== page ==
February 17, 2009
Authored by: Frank Crisafi
The American Recovery and Reinvestment Act of 2009 (the “Act”) contained a number of tax provisions that are likely to be of particular interest to and will directly impact most, if not all, of our bank and other financial institution clients. One of the tax provisions, the provision increasing the period that a net operating loss (“NOL”) can be carried back from two (2) to up to five (5) years, saw the addition of a provision that will substantially limit the number of taxpayers eligible to take advantage of the expanded carryback period. The new limitation makes it likely that only smaller financial institutions will be able to take advantage of the expanded carryback period allowed by the Act. The Act also repealed (with limited transitional protection) the relief provided in Notice 2008-83 issued by the Internal Revenue Service (“IRS”) in the fall of 2008 that exempted certain losses on loans and foreclosure property incurred by banks from the NOL limitation rules applicable to built-in losses.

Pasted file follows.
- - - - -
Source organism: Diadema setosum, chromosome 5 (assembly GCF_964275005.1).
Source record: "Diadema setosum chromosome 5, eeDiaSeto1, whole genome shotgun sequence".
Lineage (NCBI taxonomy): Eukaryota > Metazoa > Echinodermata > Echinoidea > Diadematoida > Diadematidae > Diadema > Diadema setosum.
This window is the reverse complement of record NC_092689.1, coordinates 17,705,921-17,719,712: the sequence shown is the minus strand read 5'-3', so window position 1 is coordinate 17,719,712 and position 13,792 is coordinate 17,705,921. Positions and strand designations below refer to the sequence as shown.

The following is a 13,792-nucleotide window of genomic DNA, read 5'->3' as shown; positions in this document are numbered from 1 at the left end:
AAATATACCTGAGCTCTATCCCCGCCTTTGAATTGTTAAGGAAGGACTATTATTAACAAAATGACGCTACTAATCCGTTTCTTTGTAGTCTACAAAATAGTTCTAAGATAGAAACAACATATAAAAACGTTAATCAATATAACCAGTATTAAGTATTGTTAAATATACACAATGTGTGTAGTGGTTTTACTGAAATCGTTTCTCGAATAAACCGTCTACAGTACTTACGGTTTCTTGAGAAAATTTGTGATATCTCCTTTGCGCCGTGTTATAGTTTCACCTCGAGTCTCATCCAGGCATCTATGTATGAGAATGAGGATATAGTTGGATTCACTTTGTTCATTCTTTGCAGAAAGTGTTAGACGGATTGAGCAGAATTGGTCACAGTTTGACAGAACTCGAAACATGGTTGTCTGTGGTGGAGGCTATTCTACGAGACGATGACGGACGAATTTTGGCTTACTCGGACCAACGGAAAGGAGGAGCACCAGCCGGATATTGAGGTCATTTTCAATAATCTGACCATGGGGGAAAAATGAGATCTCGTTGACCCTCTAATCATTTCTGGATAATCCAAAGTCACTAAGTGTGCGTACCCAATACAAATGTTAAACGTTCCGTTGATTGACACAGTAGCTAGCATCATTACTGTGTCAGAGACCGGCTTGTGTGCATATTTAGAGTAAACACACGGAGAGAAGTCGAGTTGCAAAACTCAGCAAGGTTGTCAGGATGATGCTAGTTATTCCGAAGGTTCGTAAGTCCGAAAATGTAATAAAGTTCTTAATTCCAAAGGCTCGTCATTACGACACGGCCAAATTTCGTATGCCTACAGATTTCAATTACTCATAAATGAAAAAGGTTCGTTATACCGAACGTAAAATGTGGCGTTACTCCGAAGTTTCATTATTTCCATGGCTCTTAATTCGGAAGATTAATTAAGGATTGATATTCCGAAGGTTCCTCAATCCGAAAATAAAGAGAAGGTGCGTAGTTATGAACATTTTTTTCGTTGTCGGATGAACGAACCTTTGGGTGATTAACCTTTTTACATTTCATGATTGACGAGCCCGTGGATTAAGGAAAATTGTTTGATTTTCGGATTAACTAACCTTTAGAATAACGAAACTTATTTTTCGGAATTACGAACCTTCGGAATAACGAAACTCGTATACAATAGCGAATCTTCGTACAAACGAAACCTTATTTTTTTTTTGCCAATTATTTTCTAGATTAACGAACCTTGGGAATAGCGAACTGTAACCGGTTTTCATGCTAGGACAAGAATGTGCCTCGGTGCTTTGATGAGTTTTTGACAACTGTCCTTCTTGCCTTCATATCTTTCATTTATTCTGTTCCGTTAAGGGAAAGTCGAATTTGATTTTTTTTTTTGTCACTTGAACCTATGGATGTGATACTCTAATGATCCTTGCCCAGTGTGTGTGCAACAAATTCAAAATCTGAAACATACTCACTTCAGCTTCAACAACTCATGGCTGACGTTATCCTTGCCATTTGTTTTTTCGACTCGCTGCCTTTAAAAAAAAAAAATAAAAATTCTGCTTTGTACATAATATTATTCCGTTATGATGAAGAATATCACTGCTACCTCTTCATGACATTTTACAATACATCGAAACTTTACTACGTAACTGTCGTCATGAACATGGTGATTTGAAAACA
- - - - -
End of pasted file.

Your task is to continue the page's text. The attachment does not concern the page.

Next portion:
Increase in the Net Operating Loss Carryback Period
Original provisions coming out of the tax writing committees of the House and Senate included a provision extending the period in which 2008 and 2009 NOLs could be carried back from two (2) to up to five (5) years. The provision also eliminated the 90% limitation on the use of AMT NOLs that were carried back from 2008 or 2009. The limitations in the original provisions were that the expanded carryback period did not apply (i) if the bank or other financial institution received any money under the Troubled Assets Relief Program (TARP) (ii) to Fannie Mae, Freddie Mac, or (iii) any corporation that is a member of the same affiliated group for income tax purposes as a bank or other financial institution that received TARP funds.
The Act retains the expanded carryback period for NOLs, but only for those generated in 2008 (or, at the election of the taxpayer, taxable years beginning in 2008). Further, only taxapayers that are “eligible small businesses” may take advantage of the expanded carryback period. An “eligible small business” that elects may carryback a 2008 NOL for up to five (5) years. An eligible small business is a taxpayer having less than $15,000,000 in average annual gross receipts for the three (3) years prior to the year in which the NOL occurs. Thus, the usefulness to most financial institutions of the expanded NOL carryback provisions appears to have been severely limited by the change in eligibility requirements.
Repeal of IRS Notice 2008-83
The Act retains the provisions repealing IRS Notice 2008-83 originally included in the House bill and subsequently added to the Senate bill. An explanation of these provisions is set forth below.